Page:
Monday, October 30, 2006

Zooming in on the truth

Many think they can tell when someone's lying. They watch their eyes, their hands, the tilt of the head. Or they hook up a whirring machine that sends ink pens scurrying across strips of graph paper. Now there's a whole new world in the quest for demonstrable falsehood:
"By peering directly into our brains, its keepers aim to set a new gold standard for the recognition of honesty in everyone from politicians to criminals to lovers"
There's more, in the Washington Post.

Wednesday, October 25, 2006

Insulating the Times from Wall Street

If you followed my discussion early this year about the sale of the Knight Ridder newspapers to satisfy impatient investors, you may be interested to learn of signals that the venerable New York Times may be bought into private ownership. Here's the scoop from Forbes.

Comma comedy costs a bundle

An extra comma in a 14-page contract is costing a telphone company a million dollars (Canadian). It's a prime example of why you should listen very carefully when your teacher explains grammar. A key line from today's story in the New York Times:
Citing the "rules of punctuation," Canada's telecommunications regulator recently ruled that the comma allowed Bell Aliant to end its five-year agreement with Rogers [Communications, of Toronto] at any time with notice.
The costly comma occurs in a 57-word sentence that was intended to make the contract a five-year deal that was renewable for five years at a time unless one side or the other gave a year's notice. See if you can tell why it's not working that way. Here's the sentence in question:
Subject to the termination provisions of this Agreement, this Agreement shall be effective from the date it is made and shall continue in force for a period of five (5) years from the date it is made, and thereafter for successive five (5) year terms, unless and until terminated by one year prior notice by either party.
If you're registered, you can read the story here.

Monday, October 16, 2006

Congress helps farmers double-dip at your expense

Here's a good example of how our political system is being abused. Thank the Washington Post for the disclosure.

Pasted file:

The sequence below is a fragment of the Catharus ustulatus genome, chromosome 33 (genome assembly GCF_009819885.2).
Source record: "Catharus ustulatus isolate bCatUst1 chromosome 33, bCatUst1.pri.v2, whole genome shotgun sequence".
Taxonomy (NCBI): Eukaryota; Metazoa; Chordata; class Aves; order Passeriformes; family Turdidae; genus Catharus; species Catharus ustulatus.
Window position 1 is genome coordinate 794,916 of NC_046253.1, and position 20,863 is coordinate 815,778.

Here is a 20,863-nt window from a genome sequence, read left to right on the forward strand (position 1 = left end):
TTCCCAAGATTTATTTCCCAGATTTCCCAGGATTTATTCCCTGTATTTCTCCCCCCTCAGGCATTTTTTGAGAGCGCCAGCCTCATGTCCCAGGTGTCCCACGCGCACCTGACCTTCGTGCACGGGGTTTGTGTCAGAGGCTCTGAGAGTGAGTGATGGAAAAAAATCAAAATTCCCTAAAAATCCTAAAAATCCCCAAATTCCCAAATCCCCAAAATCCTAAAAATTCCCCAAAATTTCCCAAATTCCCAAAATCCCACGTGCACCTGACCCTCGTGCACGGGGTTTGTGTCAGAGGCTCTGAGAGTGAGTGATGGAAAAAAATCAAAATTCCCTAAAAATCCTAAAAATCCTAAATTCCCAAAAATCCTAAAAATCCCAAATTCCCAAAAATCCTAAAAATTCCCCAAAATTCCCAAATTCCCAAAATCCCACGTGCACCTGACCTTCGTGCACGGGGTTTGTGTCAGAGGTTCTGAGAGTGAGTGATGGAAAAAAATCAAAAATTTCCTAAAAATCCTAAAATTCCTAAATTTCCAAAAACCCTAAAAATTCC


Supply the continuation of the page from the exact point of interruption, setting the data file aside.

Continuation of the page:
"The result is that farmers often get paid twice by the government for the same disaster, once in subsidized insurance and then again in disaster assistance, a legal but controversial form of double-dipping, a Washington Post investigation found. Together, the programs have cost taxpayers nearly $24 billion since 2000.

The government pays billions to help farmers buy cheap federal insurance, billions more to private insurance companies to help run the program and billions more to cover the riskiest claims. And on top of all that, it spends billions on disaster payments."

Monday, October 09, 2006

Foley: Public ambitions, private demons

Lots of Floridians have been asking, who the heck IS this guy Mark Foley? The able Frank Cerabino supplies the answers, in the Palm Beach Post.

Friday, October 06, 2006

How the Democrats Can Step Up

David Ignatius sensibly writes today in the Washington Post:
The Democrats are talking about a culture of corruption in Washington, but what are they going to do about it? That's the question Democrats should address over the next month if they want a mandate for change. If they win the House of Representatives, will the Democrats embark on a two-year binge of investigations and score-settling? Or will they get serious about solving the country's problems?